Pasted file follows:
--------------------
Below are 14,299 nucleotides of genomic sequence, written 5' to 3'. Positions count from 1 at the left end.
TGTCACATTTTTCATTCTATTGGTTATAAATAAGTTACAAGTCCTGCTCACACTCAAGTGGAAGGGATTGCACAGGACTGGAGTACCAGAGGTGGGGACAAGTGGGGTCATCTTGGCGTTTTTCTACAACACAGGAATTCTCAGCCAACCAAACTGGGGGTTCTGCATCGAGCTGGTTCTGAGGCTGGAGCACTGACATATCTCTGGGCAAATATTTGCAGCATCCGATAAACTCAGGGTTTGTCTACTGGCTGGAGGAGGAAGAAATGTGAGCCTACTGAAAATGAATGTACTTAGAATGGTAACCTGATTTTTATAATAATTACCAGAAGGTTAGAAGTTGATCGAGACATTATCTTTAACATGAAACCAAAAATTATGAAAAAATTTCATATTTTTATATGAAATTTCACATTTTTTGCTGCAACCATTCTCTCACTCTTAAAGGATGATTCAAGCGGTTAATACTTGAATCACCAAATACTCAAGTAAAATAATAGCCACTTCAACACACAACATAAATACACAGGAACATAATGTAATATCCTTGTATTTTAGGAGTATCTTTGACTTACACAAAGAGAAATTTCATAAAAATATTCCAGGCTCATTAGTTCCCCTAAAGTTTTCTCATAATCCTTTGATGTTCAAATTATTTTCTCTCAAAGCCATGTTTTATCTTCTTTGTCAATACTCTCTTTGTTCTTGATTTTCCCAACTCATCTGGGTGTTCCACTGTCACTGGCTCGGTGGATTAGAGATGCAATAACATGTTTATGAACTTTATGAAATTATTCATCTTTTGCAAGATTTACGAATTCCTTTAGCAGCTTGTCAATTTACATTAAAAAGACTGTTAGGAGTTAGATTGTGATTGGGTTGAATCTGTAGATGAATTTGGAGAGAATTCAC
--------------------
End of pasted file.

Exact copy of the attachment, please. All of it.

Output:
Below are 14,299 nucleotides of genomic sequence, written 5' to 3'. Positions count from 1 at the left end.
TGTCACATTTTTCATTCTATTGGTTATAAATAAGTTACAAGTCCTGCTCACACTCAAGTGGAAGGGATTGCACAGGACTGGAGTACCAGAGGTGGGGACAAGTGGGGTCATCTTGGCGTTTTTCTACAACACAGGAATTCTCAGCCAACCAAACTGGGGGTTCTGCATCGAGCTGGTTCTGAGGCTGGAGCACTGACATATCTCTGGGCAAATATTTGCAGCATCCGATAAACTCAGGGTTTGTCTACTGGCTGGAGGAGGAAGAAATGTGAGCCTACTGAAAATGAATGTACTTAGAATGGTAACCTGATTTTTATAATAATTACCAGAAGGTTAGAAGTTGATCGAGACATTATCTTTAACATGAAACCAAAAATTATGAAAAAATTTCATATTTTTATATGAAATTTCACATTTTTTGCTGCAACCATTCTCTCACTCTTAAAGGATGATTCAAGCGGTTAATACTTGAATCACCAAATACTCAAGTAAAATAATAGCCACTTCAACACACAACATAAATACACAGGAACATAATGTAATATCCTTGTATTTTAGGAGTATCTTTGACTTACACAAAGAGAAATTTCATAAAAATATTCCAGGCTCATTAGTTCCCCTAAAGTTTTCTCATAATCCTTTGATGTTCAAATTATTTTCTCTCAAAGCCATGTTTTATCTTCTTTGTCAATACTCTCTTTGTTCTTGATTTTCCCAACTCATCTGGGTGTTCCACTGTCACTGGCTCGGTGGATTAGAGATGCAATAACATGTTTATGAACTTTATGAAATTATTCATCTTTTGCAAGATTTACGAATTCCTTTAGCAGCTTGTCAATTTACATTAAAAAGACTGTTAGGAGTTAGATTGTGATTGGGTTGAATCTGTAGATGAATTTGGAGAGAATTCAC